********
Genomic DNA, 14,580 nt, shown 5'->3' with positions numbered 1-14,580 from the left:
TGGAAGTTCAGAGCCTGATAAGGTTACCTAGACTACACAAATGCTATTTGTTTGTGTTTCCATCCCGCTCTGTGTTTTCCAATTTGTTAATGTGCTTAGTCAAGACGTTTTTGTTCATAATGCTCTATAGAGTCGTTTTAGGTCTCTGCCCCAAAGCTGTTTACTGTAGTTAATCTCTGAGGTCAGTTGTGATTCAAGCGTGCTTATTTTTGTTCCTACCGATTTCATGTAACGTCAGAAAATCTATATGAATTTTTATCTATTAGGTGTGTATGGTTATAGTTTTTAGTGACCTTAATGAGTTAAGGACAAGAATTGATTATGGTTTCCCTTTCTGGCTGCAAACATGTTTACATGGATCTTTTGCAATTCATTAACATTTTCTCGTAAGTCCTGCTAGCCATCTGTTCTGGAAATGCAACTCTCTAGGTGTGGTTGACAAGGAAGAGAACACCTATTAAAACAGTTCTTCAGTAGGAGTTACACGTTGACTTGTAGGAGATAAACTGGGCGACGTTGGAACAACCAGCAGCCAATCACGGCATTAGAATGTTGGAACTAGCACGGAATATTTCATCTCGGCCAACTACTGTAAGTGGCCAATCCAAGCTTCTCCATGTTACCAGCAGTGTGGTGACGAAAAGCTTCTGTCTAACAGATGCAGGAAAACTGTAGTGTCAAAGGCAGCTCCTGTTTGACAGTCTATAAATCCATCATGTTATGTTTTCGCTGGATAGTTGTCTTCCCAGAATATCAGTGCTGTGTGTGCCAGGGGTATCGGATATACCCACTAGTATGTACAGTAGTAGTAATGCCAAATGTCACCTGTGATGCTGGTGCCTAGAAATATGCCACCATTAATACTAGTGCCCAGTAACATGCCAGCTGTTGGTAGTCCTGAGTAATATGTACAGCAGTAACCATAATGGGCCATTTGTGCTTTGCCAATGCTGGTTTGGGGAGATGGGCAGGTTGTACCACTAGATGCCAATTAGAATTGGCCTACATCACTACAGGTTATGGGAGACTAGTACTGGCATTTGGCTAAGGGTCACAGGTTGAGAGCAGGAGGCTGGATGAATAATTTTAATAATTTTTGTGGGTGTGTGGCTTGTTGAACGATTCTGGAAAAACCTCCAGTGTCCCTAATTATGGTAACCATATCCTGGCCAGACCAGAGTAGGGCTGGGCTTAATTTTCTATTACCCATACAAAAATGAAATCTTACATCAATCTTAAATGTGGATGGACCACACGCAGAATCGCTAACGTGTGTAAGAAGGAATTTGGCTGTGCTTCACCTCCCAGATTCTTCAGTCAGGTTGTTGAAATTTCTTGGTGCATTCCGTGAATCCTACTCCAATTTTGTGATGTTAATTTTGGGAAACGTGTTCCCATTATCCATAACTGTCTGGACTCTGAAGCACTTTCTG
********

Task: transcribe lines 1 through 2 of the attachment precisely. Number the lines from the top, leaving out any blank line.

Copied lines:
Genomic DNA, 14,580 nt, shown 5'->3' with positions numbered 1-14,580 from the left:
TGGAAGTTCAGAGCCTGATAAGGTTACCTAGACTACACAAATGCTATTTGTTTGTGTTTCCATCCCGCTCTGTGTTTTCCAATTTGTTAATGTGCTTAGTCAAGACGTTTTTGTTCATAATGCTCTATAGAGTCGTTTTAGGTCTCTGCCCCAAAGCTGTTTACTGTAGTTAATCTCTGAGGTCAGTTGTGATTCAAGCGTGCTTATTTTTGTTCCTACCGATTTCATGTAACGTCAGAAAATCTATATGAATTTTTATCTATTAGGTGTGTATGGTTATAGTTTTTAGTGACCTTAATGAGTTAAGGACAAGAATTGATTATGGTTTCCCTTTCTGGCTGCAAACATGTTTACATGGATCTTTTGCAATTCATTAACATTTTCTCGTAAGTCCTGCTAGCCATCTGTTCTGGAAATGCAACTCTCTAGGTGTGGTTGACAAGGAAGAGAACACCTATTAAAACAGTTCTTCAGTAGGAGTTACACGTTGACTTGTAGGAGATAAACTGGGCGACGTTGGAACAACCAGCAGCCAATCACGGCATTAGAATGTTGGAACTAGCACGGAATATTTCATCTCGGCCAACTACTGTAAGTGGCCAATCCAAGCTTCTCCATGTTACCAGCAGTGTGGTGACGAAAAGCTTCTGTCTAACAGATGCAGGAAAACTGTAGTGTCAAAGGCAGCTCCTGTTTGACAGTCTATAAATCCATCATGTTATGTTTTCGCTGGATAGTTGTCTTCCCAGAATATCAGTGCTGTGTGTGCCAGGGGTATCGGATATACCCACTAGTATGTACAGTAGTAGTAATGCCAAATGTCACCTGTGATGCTGGTGCCTAGAAATATGCCACCATTAATACTAGTGCCCAGTAACATGCCAGCTGTTGGTAGTCCTGAGTAATATGTACAGCAGTAACCATAATGGGCCATTTGTGCTTTGCCAATGCTGGTTTGGGGAGATGGGCAGGTTGTACCACTAGATGCCAATTAGAATTGGCCTACATCACTACAGGTTATGGGAGACTAGTACTGGCATTTGGCTAAGGGTCACAGGTTGAGAGCAGGAGGCTGGATGAATAATTTTAATAATTTTTGTGGGTGTGTGGCTTGTTGAACGATTCTGGAAAAACCTCCAGTGTCCCTAATTATGGTAACCATATCCTGGCCAGACCAGAGTAGGGCTGGGCTTAATTTTCTATTACCCATACAAAAATGAAATCTTACATCAATCTTAAATGTGGATGGACCACACGCAGAATCGCTAACGTGTGTAAGAAGGAATTTGGCTGTGCTTCACCTCCCAGATTCTTCAGTCAGGTTGTTGAAATTTCTTGGTGCATTCCGTGAATCCTACTCCAATTTTGTGATGTTAATTTTGGGAAACGTGTTCCCATTATCCATAACTGTCTGGACTCTGAAGCACTTTCTG